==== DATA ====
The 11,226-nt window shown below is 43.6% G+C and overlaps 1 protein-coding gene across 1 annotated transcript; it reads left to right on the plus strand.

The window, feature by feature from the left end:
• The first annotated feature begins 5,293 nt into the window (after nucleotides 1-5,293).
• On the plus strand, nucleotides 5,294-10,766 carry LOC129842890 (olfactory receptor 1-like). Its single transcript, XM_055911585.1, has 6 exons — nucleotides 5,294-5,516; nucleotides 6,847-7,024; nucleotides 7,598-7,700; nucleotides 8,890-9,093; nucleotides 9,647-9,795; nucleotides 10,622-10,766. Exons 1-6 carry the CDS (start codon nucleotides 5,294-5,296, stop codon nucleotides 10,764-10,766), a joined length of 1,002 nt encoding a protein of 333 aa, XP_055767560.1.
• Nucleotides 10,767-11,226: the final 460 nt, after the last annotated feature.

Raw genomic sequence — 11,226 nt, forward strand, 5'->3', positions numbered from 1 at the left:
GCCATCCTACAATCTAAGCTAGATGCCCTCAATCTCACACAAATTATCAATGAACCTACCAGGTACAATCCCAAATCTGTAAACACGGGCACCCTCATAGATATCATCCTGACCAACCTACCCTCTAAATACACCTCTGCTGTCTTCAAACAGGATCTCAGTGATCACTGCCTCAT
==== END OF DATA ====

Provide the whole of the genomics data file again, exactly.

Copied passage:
The 11,226-nt window shown below is 43.6% G+C and overlaps 1 protein-coding gene across 1 annotated transcript; it reads left to right on the plus strand.

The window, feature by feature from the left end:
• The first annotated feature begins 5,293 nt into the window (after nucleotides 1-5,293).
• On the plus strand, nucleotides 5,294-10,766 carry LOC129842890 (olfactory receptor 1-like). Its single transcript, XM_055911585.1, has 6 exons — nucleotides 5,294-5,516; nucleotides 6,847-7,024; nucleotides 7,598-7,700; nucleotides 8,890-9,093; nucleotides 9,647-9,795; nucleotides 10,622-10,766. Exons 1-6 carry the CDS (start codon nucleotides 5,294-5,296, stop codon nucleotides 10,764-10,766), a joined length of 1,002 nt encoding a protein of 333 aa, XP_055767560.1.
• Nucleotides 10,767-11,226: the final 460 nt, after the last annotated feature.

Raw genomic sequence — 11,226 nt, forward strand, 5'->3', positions numbered from 1 at the left:
GCCATCCTACAATCTAAGCTAGATGCCCTCAATCTCACACAAATTATCAATGAACCTACCAGGTACAATCCCAAATCTGTAAACACGGGCACCCTCATAGATATCATCCTGACCAACCTACCCTCTAAATACACCTCTGCTGTCTTCAAACAGGATCTCAGTGATCACTGCCTCAT